Coincidence of Molecules
A conversation between Tessa Bolsover and Erin Elyse Burns
It’s a brisk winter evening – startlingly cold for Seattle. On a sidewalk in Capitol Hill, a group of people is huddled in front of an apartment building. There’s a quiet shuffle punctuating the crowd’s tempo – bodies shifting weight from one foot to the next, gently trying to ward off the chill. Just overhead are two windows filled with a video diptych that has a pace not unlike our own. Continuously moving over time, changing from image to image, and punctuated with evocative, fragmentary poetry. Tessa Bolsover’s Soon our bodies will be other buildings, on display at Vignettes’ Marquee exhibition series, calls upon environmental, molecular processes that evolve subtly. I have just returned to the Northwest after an intense stint in Nevada, saying goodbye to my mother, and feeling fairly certain I will not see her again. Grief is heavy on my mind. In Tessa’s project statement, she writes “In times of grief I turn to the idea of the body as a collection of materials. Our bodies exist for only a brief moment: a coincidence of molecules, soon to disseminate into countless other forms.” As I watch the video cycle through its patterned phases, I am struck by its lack of emotivity. A stick dragged across the snow. Deep sea divers swimming gracefully. Abstract macro imagery that looks like ice and snow through a microscope, yet I can’t help but see a pattern of human ears. Cells filmed through a microscope. A shadow falls upon a tree in birch forest. The camera enjoys the act of looking — the imagery inhabits real time. Through the lens of a biological perspective, I view beautiful imagery with a cool, scientific tone. I leave the night wondering if this is particular to me, or if Tessa has chosen an objective position as a strategy for the content of the work.
Erin Elyse Burns: The languorous imagery in Soon our bodies will be other buildings creates a certain calm that strikes me as reserved, almost without attachment. Will you speak to the emotional tone of your piece? Am I off in reading it as perhaps implementing the objectivity of a scientist?
Tessa Bolsover: I find a deep calm in the acknowledgement of the body as an entity within a large network. For me, observing becomes a kind of ritual to reintegrate with the strange and beautiful system of molecules of which my body is a part. I don’t see it as detachment as much as an attempt to empathize with the objectivity of the world beyond my ego.
Recently I’ve been reading a lot about the idea of Decreation (as re-defined in Anne Carson’s book of the same title), which basically means stripping away the self in order to get closer to the unknown (i.e. god). Observing the transience of materials is a way of stepping away from my mind and into my body, so to speak.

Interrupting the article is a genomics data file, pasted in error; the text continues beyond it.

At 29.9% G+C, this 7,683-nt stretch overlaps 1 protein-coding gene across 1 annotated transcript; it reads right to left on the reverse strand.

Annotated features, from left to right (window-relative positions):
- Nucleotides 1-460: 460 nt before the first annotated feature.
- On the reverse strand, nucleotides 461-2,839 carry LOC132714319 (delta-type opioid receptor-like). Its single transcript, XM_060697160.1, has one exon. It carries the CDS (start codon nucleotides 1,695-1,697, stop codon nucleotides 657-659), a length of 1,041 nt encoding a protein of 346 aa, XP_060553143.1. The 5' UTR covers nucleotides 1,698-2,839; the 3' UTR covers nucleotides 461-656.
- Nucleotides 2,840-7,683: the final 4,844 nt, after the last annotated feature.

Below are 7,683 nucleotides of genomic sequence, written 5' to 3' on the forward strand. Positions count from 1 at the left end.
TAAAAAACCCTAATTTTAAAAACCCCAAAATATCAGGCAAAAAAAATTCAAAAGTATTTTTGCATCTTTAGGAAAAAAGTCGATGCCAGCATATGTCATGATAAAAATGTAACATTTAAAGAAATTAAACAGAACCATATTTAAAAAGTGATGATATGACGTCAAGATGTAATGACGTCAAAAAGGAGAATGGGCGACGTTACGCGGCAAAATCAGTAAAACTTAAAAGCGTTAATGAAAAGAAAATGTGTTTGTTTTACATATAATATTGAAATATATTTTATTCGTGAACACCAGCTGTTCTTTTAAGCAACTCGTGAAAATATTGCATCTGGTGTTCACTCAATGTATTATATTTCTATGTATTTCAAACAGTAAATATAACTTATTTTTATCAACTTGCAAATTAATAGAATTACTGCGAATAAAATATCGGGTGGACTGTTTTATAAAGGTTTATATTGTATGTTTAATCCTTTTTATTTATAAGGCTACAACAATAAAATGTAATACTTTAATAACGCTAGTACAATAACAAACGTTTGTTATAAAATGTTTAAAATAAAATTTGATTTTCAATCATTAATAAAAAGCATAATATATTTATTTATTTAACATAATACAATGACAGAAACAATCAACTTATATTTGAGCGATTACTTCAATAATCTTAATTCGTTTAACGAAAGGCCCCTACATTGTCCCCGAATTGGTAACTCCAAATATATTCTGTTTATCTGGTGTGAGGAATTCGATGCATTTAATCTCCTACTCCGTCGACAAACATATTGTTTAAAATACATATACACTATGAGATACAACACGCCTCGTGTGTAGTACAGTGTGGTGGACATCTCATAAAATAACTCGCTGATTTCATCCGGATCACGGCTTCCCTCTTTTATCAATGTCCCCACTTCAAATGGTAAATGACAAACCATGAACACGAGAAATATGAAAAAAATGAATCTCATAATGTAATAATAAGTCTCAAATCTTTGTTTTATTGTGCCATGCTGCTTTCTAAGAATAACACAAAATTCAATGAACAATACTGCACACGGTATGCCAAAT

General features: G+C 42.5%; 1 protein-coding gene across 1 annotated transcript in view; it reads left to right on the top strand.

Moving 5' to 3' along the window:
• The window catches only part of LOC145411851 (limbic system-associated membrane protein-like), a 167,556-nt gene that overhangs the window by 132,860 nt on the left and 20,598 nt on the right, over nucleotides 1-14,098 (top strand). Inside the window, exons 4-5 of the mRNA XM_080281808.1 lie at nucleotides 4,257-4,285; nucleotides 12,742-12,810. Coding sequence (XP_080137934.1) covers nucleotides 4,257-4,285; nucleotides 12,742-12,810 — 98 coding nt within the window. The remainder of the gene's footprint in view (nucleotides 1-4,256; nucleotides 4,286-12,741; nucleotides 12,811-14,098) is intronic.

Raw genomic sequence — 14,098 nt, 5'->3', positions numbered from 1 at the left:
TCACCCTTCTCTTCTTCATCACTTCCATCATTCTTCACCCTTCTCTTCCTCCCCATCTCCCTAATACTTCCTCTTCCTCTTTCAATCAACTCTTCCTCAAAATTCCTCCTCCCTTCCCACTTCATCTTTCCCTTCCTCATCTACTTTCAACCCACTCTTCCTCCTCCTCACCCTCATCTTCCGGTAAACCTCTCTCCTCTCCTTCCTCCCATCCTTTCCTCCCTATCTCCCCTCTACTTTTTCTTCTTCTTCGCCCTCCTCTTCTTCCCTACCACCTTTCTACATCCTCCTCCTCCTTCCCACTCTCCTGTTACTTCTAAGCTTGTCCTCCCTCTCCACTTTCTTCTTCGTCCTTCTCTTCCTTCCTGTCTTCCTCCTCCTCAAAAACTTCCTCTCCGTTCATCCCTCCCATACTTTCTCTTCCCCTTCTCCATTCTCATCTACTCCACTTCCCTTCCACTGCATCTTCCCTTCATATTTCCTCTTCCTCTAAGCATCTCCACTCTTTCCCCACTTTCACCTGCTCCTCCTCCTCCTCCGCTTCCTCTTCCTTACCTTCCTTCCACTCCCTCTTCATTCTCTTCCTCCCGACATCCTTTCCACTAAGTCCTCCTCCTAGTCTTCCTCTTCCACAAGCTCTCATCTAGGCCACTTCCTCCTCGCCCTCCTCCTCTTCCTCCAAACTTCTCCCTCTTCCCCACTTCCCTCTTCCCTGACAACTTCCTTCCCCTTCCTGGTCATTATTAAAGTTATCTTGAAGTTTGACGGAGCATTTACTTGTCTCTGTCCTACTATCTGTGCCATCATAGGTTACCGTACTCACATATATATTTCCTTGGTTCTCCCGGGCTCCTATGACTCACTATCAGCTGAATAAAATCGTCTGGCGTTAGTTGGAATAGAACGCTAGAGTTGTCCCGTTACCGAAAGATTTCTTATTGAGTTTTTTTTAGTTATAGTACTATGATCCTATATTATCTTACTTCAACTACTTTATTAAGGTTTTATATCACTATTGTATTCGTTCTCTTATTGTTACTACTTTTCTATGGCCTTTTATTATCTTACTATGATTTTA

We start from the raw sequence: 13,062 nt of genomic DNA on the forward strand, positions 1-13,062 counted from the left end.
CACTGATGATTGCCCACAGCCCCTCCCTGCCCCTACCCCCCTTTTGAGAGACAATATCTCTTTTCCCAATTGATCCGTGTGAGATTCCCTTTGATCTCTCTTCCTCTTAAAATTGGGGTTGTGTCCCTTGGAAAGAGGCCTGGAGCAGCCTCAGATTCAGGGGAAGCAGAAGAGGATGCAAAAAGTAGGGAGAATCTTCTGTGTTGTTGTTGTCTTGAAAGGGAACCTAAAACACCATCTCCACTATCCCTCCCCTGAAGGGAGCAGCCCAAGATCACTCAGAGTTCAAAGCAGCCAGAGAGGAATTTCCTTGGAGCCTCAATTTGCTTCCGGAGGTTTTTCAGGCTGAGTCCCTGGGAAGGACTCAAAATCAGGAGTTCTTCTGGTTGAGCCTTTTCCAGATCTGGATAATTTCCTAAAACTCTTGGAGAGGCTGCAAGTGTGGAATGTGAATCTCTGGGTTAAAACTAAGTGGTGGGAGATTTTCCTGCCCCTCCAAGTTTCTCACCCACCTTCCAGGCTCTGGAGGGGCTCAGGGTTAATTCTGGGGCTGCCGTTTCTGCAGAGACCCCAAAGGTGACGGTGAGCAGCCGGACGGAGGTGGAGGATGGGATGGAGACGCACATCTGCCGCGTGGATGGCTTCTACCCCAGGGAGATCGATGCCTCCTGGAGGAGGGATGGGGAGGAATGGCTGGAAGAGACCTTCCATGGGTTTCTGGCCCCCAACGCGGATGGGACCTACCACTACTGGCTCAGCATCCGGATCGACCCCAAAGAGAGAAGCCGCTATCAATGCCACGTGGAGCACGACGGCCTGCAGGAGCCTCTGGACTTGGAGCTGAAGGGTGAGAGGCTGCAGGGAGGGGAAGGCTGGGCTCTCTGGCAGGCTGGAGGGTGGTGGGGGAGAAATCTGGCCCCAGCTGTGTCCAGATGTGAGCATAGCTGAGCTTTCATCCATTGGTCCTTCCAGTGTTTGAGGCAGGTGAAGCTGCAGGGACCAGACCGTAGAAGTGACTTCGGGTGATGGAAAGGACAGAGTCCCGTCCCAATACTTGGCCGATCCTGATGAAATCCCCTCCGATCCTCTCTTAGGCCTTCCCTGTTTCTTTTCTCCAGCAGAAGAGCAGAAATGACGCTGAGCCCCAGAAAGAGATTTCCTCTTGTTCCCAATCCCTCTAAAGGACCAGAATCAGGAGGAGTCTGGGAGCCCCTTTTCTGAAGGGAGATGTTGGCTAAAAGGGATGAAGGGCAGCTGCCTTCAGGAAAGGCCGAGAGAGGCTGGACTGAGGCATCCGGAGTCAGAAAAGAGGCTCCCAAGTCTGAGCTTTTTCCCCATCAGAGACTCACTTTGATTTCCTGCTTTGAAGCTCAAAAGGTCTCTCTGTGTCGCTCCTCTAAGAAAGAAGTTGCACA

EEB: What lead you to utilize a looping imagery structure similar to the technique of phasing, as established by minimalist composers like Terry Riley and Steve Reich? Do you have a musical background?
TB: While working on this project I found the video editing process similar to the process of composing music. The concept of phasing had been floating around in my head for weeks, so utilizing an interpretation of the technique in my video looping process seemed like a natural fit. One of the main themes I was working with is the idea that molecules are constantly re-forming in various combinations, meaning that on a large scale, each object or entity can be reduced to a fleeting encounter between molecules, each following its own trajectory. Traditionally in phase music, two musicians simultaneously perform the same score at slightly different tempos, so that over time the relationship between the two players is realigned repeatedly, swaying between unison, echoing, and doubling. I wanted to extend this metaphor into my work by looping the two videos side by side at slightly different tempos so that the relationship between the two screens would change with each loop. Images and text fall in and out of unison periodically, putting the same emphasis on both order and disorder.
EEB: You work primarily in still photography – what has exploring the medium of video been like for you?
TB: I’m pretty new to making videos — it definitely had its share of challenges and opened up new ways of experimenting within time-based parameters, something I don’t usually get to do directly through my still photography.
EEB: You use both found footage and imagery you’ve captured – how do you approach this collage-like structure?
TB: Collage definitely feels like the right word for it. The footage I captured was a collection of gestures exploring the temporary physicality of my body within various landscapes. The rest of the imagery I collected through public domain archives online. Most of the videos I pulled from included little or no information on what the images were and why they were made — I found the combination of these sourceless videos and my own recordings an interesting juxtaposition and a way to contextualize the issue of interiority vs. exteriority.
EEB: Will you speak to the poetry you’ve written for this work?
TB: Writing is a huge part of my practice, although it rarely makes its way into my visual work. I wanted the text to feel like a collection of fragments, similar to the video segments. I was also thinking a lot about the way meaning is created through juxtaposition, and calling into question the extent to which we can read images like text and text like images.
soon our bodies will be other buildings excerpt, two channel video, 2017
Vignettes ‘Marquee’ installation excerpt / Seattle, Washington, February 2017
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